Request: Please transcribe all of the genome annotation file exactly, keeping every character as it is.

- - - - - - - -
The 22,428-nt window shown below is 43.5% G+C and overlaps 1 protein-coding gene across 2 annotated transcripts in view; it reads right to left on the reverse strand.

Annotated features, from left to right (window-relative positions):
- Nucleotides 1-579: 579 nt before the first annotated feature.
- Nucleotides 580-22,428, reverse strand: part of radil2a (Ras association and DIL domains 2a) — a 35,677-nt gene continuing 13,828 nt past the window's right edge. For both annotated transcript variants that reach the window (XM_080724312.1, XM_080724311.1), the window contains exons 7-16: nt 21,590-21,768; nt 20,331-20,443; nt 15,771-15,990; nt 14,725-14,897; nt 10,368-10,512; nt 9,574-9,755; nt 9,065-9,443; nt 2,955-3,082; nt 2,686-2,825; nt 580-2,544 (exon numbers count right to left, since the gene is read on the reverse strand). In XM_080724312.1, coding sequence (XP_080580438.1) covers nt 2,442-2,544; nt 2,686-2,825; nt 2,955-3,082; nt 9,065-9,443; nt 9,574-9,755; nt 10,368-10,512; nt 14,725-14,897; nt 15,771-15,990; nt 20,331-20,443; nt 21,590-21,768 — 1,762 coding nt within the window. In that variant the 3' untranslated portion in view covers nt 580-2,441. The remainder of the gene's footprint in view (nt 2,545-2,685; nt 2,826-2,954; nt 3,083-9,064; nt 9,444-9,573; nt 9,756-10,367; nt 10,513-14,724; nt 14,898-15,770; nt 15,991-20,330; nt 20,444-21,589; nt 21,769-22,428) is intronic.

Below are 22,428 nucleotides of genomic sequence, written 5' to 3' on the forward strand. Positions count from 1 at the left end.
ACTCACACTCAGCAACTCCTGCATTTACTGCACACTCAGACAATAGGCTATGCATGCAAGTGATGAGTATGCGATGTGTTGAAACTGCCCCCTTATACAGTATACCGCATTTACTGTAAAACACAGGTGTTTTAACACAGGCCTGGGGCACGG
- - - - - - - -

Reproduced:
The 22,428-nt window shown below is 43.5% G+C and overlaps 1 protein-coding gene across 2 annotated transcripts in view; it reads right to left on the reverse strand.

Annotated features, from left to right (window-relative positions):
- Nucleotides 1-579: 579 nt before the first annotated feature.
- Nucleotides 580-22,428, reverse strand: part of radil2a (Ras association and DIL domains 2a) — a 35,677-nt gene continuing 13,828 nt past the window's right edge. For both annotated transcript variants that reach the window (XM_080724312.1, XM_080724311.1), the window contains exons 7-16: nt 21,590-21,768; nt 20,331-20,443; nt 15,771-15,990; nt 14,725-14,897; nt 10,368-10,512; nt 9,574-9,755; nt 9,065-9,443; nt 2,955-3,082; nt 2,686-2,825; nt 580-2,544 (exon numbers count right to left, since the gene is read on the reverse strand). In XM_080724312.1, coding sequence (XP_080580438.1) covers nt 2,442-2,544; nt 2,686-2,825; nt 2,955-3,082; nt 9,065-9,443; nt 9,574-9,755; nt 10,368-10,512; nt 14,725-14,897; nt 15,771-15,990; nt 20,331-20,443; nt 21,590-21,768 — 1,762 coding nt within the window. In that variant the 3' untranslated portion in view covers nt 580-2,441. The remainder of the gene's footprint in view (nt 2,545-2,685; nt 2,826-2,954; nt 3,083-9,064; nt 9,444-9,573; nt 9,756-10,367; nt 10,513-14,724; nt 14,898-15,770; nt 15,991-20,330; nt 20,444-21,589; nt 21,769-22,428) is intronic.

Below are 22,428 nucleotides of genomic sequence, written 5' to 3' on the forward strand. Positions count from 1 at the left end.
ACTCACACTCAGCAACTCCTGCATTTACTGCACACTCAGACAATAGGCTATGCATGCAAGTGATGAGTATGCGATGTGTTGAAACTGCCCCCTTATACAGTATACCGCATTTACTGTAAAACACAGGTGTTTTAACACAGGCCTGGGGCACGG